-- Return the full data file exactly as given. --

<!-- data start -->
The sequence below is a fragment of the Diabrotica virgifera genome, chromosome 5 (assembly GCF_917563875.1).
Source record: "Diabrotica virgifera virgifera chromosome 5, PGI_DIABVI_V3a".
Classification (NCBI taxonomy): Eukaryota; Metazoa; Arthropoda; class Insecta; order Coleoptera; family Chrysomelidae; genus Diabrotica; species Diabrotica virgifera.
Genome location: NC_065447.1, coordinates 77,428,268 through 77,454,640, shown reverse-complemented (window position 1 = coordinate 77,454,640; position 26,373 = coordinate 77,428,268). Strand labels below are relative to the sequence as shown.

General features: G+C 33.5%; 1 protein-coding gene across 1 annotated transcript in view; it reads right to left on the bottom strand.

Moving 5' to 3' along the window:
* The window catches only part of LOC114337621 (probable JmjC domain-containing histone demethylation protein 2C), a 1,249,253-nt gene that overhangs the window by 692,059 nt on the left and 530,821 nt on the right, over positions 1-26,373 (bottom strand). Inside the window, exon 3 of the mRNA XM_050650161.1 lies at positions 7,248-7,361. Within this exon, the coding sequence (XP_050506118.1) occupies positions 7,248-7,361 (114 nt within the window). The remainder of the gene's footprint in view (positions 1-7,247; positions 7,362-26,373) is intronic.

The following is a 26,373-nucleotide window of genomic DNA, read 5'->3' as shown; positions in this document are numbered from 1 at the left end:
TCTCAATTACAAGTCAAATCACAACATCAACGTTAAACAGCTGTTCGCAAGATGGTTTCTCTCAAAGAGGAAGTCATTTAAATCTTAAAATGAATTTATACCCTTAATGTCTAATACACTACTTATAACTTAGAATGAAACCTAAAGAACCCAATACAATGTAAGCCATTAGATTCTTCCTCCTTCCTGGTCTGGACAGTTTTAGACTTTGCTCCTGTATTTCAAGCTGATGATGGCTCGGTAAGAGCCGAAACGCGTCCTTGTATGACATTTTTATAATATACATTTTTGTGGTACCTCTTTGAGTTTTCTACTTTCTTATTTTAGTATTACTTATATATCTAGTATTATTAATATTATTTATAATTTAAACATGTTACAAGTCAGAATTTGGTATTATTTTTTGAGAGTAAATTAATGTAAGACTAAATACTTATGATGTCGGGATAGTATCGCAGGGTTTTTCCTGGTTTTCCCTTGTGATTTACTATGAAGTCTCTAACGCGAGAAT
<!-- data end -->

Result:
The sequence below is a fragment of the Diabrotica virgifera genome, chromosome 5 (assembly GCF_917563875.1).
Source record: "Diabrotica virgifera virgifera chromosome 5, PGI_DIABVI_V3a".
Classification (NCBI taxonomy): Eukaryota; Metazoa; Arthropoda; class Insecta; order Coleoptera; family Chrysomelidae; genus Diabrotica; species Diabrotica virgifera.
Genome location: NC_065447.1, coordinates 77,428,268 through 77,454,640, shown reverse-complemented (window position 1 = coordinate 77,454,640; position 26,373 = coordinate 77,428,268). Strand labels below are relative to the sequence as shown.

General features: G+C 33.5%; 1 protein-coding gene across 1 annotated transcript in view; it reads right to left on the bottom strand.

Moving 5' to 3' along the window:
* The window catches only part of LOC114337621 (probable JmjC domain-containing histone demethylation protein 2C), a 1,249,253-nt gene that overhangs the window by 692,059 nt on the left and 530,821 nt on the right, over positions 1-26,373 (bottom strand). Inside the window, exon 3 of the mRNA XM_050650161.1 lies at positions 7,248-7,361. Within this exon, the coding sequence (XP_050506118.1) occupies positions 7,248-7,361 (114 nt within the window). The remainder of the gene's footprint in view (positions 1-7,247; positions 7,362-26,373) is intronic.

The following is a 26,373-nucleotide window of genomic DNA, read 5'->3' as shown; positions in this document are numbered from 1 at the left end:
TCTCAATTACAAGTCAAATCACAACATCAACGTTAAACAGCTGTTCGCAAGATGGTTTCTCTCAAAGAGGAAGTCATTTAAATCTTAAAATGAATTTATACCCTTAATGTCTAATACACTACTTATAACTTAGAATGAAACCTAAAGAACCCAATACAATGTAAGCCATTAGATTCTTCCTCCTTCCTGGTCTGGACAGTTTTAGACTTTGCTCCTGTATTTCAAGCTGATGATGGCTCGGTAAGAGCCGAAACGCGTCCTTGTATGACATTTTTATAATATACATTTTTGTGGTACCTCTTTGAGTTTTCTACTTTCTTATTTTAGTATTACTTATATATCTAGTATTATTAATATTATTTATAATTTAAACATGTTACAAGTCAGAATTTGGTATTATTTTTTGAGAGTAAATTAATGTAAGACTAAATACTTATGATGTCGGGATAGTATCGCAGGGTTTTTCCTGGTTTTCCCTTGTGATTTACTATGAAGTCTCTAACGCGAGAAT